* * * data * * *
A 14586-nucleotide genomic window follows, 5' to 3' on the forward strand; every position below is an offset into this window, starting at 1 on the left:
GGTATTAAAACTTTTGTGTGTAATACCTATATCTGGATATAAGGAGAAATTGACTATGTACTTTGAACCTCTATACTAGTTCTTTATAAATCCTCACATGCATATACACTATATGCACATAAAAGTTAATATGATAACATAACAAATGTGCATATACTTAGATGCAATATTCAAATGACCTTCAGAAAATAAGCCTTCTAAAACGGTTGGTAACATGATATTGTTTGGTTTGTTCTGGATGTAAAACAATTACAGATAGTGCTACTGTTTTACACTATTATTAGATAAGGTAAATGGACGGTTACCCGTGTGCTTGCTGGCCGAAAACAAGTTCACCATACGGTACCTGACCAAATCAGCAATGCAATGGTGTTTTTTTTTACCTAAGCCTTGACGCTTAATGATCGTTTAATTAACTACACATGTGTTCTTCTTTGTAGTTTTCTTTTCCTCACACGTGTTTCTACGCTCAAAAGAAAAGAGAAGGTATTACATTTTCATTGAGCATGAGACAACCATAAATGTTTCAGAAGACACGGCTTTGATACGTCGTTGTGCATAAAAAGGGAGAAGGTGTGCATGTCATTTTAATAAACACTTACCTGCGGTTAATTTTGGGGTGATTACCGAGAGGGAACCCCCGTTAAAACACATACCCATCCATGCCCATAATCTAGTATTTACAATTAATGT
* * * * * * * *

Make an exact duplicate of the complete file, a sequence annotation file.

A 14586-nucleotide genomic window follows, 5' to 3' on the forward strand; every position below is an offset into this window, starting at 1 on the left:
GGTATTAAAACTTTTGTGTGTAATACCTATATCTGGATATAAGGAGAAATTGACTATGTACTTTGAACCTCTATACTAGTTCTTTATAAATCCTCACATGCATATACACTATATGCACATAAAAGTTAATATGATAACATAACAAATGTGCATATACTTAGATGCAATATTCAAATGACCTTCAGAAAATAAGCCTTCTAAAACGGTTGGTAACATGATATTGTTTGGTTTGTTCTGGATGTAAAACAATTACAGATAGTGCTACTGTTTTACACTATTATTAGATAAGGTAAATGGACGGTTACCCGTGTGCTTGCTGGCCGAAAACAAGTTCACCATACGGTACCTGACCAAATCAGCAATGCAATGGTGTTTTTTTTTACCTAAGCCTTGACGCTTAATGATCGTTTAATTAACTACACATGTGTTCTTCTTTGTAGTTTTCTTTTCCTCACACGTGTTTCTACGCTCAAAAGAAAAGAGAAGGTATTACATTTTCATTGAGCATGAGACAACCATAAATGTTTCAGAAGACACGGCTTTGATACGTCGTTGTGCATAAAAAGGGAGAAGGTGTGCATGTCATTTTAATAAACACTTACCTGCGGTTAATTTTGGGGTGATTACCGAGAGGGAACCCCCGTTAAAACACATACCCATCCATGCCCATAATCTAGTATTTACAATTAATGT